Twilight and 50 Shades of Grey – and even Cinderella! – have a lot to answer for, leading many to develop unrealistic love expectations. Psychologist Lauren Brockie explains.
From a very young age we are bombarded with the idea of a fairytale romance.
Many girls grow up dreaming of the day their dashingly handsome prince will sweep them off their feet, before riding into the sunset together to live “happily ever after”…
Disney isn’t the only franchise making billions of dollars a year out of idealising the fairytale/fantasy love story. How can we forget the sensationalisation of “Twilight” and the more erotic fantasy world of “50 Shades of Grey”?
I believe it is important to state that it doesn’t hurt anyone to get carried away every now and then. A book or movie, no matter how compelling, cannot be dangerous by itself. It all depends on our perspective when we sit down to watch the movies or read the books; usually, we are quite able to separate fact from fiction, and reality from fantasy. “Twilight” certainly isn’t the first love story to inflate someone’s wants and needs within a relationship.
Love is day-in, day-out – not just Twilight!
In the “Twilight” saga, Bella and Edward share a connection, an overwhelming distraction with each other that leaves both of them breathless, tingly and in some ways, overwhelmed by each other. There is a magnetism that draws them to each other no matter how hard they fight it.
Is it possible to be so drenched in emotion and even deep love for someone else that everything else falls away? I suppose it’s possible, but the chances of actually finding, experiencing and holding on to that for the long-term are slim.
In the early moments of a relationship, holding each other tenderly, feeling that rush of excitement with each text or phone call – it is hard to imagine that ever fading. But the truth is it does, because emotions change, and the way we experience and feel love changes over the course of the relationship. Most of us know this, but we get so hooked on the adrenaline and passion that we expect them to last.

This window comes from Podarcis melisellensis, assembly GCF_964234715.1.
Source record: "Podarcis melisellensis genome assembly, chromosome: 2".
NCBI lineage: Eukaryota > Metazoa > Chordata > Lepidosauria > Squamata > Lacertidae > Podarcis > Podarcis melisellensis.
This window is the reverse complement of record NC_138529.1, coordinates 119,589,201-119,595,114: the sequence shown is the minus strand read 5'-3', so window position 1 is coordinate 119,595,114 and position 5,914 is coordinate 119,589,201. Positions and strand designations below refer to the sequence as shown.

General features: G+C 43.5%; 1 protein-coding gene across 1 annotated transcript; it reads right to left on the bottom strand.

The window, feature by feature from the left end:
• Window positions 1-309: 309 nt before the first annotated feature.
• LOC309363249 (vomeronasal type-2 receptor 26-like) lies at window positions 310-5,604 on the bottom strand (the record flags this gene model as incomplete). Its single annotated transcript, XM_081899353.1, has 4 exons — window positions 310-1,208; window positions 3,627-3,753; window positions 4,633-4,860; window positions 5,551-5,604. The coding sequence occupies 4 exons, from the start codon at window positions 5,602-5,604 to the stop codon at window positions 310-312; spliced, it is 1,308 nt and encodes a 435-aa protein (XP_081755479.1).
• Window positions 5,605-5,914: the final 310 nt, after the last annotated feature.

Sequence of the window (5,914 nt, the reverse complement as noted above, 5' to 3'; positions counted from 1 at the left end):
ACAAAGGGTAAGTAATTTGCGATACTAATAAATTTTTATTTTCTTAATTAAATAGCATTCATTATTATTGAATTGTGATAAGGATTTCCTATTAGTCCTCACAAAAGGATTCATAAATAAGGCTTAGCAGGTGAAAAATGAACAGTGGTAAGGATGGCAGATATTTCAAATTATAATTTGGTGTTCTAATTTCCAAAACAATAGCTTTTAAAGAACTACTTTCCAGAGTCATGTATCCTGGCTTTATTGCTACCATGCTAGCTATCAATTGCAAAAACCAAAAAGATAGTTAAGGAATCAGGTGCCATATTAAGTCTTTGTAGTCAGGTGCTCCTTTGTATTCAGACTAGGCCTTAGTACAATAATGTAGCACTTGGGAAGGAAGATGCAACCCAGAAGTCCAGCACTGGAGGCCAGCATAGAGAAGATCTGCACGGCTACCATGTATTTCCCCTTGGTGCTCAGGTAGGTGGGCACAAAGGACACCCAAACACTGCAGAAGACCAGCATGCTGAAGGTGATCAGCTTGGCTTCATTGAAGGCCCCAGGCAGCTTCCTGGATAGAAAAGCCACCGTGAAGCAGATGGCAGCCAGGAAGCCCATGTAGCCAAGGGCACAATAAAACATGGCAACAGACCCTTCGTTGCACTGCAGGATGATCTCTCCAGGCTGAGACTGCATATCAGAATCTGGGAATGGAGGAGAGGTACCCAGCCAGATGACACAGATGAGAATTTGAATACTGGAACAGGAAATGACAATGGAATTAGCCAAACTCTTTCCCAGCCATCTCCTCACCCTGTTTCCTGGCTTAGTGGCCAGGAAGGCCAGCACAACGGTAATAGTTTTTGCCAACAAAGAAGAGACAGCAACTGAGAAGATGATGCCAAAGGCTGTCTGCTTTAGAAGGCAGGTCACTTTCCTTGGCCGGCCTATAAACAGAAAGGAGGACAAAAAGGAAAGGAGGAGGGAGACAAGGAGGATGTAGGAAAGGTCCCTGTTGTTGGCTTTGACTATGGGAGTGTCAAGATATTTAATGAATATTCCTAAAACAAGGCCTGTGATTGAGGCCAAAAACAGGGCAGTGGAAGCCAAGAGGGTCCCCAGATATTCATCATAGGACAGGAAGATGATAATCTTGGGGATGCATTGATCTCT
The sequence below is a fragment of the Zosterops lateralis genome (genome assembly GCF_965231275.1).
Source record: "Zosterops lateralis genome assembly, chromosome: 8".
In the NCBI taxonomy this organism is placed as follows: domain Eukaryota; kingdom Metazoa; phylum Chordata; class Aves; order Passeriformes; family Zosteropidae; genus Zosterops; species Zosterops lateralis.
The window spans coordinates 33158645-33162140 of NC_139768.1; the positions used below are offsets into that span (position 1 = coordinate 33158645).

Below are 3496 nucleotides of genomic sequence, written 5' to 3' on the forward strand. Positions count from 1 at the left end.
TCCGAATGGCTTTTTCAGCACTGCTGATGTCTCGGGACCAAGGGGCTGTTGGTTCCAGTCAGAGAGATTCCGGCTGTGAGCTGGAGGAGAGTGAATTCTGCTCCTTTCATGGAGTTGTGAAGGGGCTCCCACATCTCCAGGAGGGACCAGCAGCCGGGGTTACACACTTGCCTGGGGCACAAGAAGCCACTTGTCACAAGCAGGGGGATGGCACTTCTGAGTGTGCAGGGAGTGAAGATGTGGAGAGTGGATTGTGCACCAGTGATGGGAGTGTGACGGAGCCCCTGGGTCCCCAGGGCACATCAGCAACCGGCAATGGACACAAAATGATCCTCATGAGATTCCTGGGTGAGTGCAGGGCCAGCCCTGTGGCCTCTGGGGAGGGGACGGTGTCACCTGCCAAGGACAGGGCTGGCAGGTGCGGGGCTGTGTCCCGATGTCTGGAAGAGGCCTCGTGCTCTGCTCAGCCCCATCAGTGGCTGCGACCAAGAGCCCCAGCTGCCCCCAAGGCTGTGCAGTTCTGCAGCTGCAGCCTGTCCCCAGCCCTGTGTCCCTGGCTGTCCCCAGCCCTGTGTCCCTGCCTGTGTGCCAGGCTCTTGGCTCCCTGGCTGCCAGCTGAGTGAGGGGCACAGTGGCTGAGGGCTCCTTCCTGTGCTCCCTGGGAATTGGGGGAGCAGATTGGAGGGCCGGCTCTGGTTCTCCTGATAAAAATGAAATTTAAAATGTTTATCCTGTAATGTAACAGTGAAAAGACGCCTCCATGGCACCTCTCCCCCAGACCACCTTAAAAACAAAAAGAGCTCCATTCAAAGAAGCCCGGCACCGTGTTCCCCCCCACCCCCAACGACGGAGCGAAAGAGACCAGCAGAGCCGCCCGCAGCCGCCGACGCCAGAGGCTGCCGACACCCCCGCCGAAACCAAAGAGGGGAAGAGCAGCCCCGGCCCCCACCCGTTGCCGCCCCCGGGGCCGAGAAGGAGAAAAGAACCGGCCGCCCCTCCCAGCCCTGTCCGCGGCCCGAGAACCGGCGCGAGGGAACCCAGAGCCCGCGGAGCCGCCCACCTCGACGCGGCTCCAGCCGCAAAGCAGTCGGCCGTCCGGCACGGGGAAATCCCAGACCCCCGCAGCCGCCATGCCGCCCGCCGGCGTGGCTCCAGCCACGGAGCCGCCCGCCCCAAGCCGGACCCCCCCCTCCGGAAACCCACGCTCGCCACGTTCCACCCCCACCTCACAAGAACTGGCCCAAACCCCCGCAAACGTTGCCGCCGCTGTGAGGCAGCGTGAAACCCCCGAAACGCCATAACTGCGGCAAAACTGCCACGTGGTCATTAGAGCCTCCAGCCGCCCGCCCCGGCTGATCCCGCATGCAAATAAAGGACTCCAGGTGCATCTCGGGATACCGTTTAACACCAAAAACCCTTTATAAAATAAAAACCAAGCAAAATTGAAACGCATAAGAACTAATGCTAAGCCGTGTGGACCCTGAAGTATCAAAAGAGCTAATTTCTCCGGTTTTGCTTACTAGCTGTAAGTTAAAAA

In real life, we settle into a comfortable relationship. We can’t be constantly distracted by love because we have jobs to work, bills to pay, dishes to wash, kids to raise and life to live. Being constantly overwhelmed with obsessive thoughts about the “love of our life” would make our lives non-functional.
Most partners are not as generous in word or actions as Edward or Christian Grey. If an individual expects their partner to buy them jewellery or shower them with gifts, or be effusive with praise and declarations of love, that individual will most likely be disappointed. This relates to the concept of the “Love Languages”.
In fact, several Facebook groups have been founded since “Twilight” was originally released, such as “Twilight has ruined any chance I have at a realistic relationship”, and “Because I read Twilight I have unrealistic expectations about men.”
Why do we become obsessed?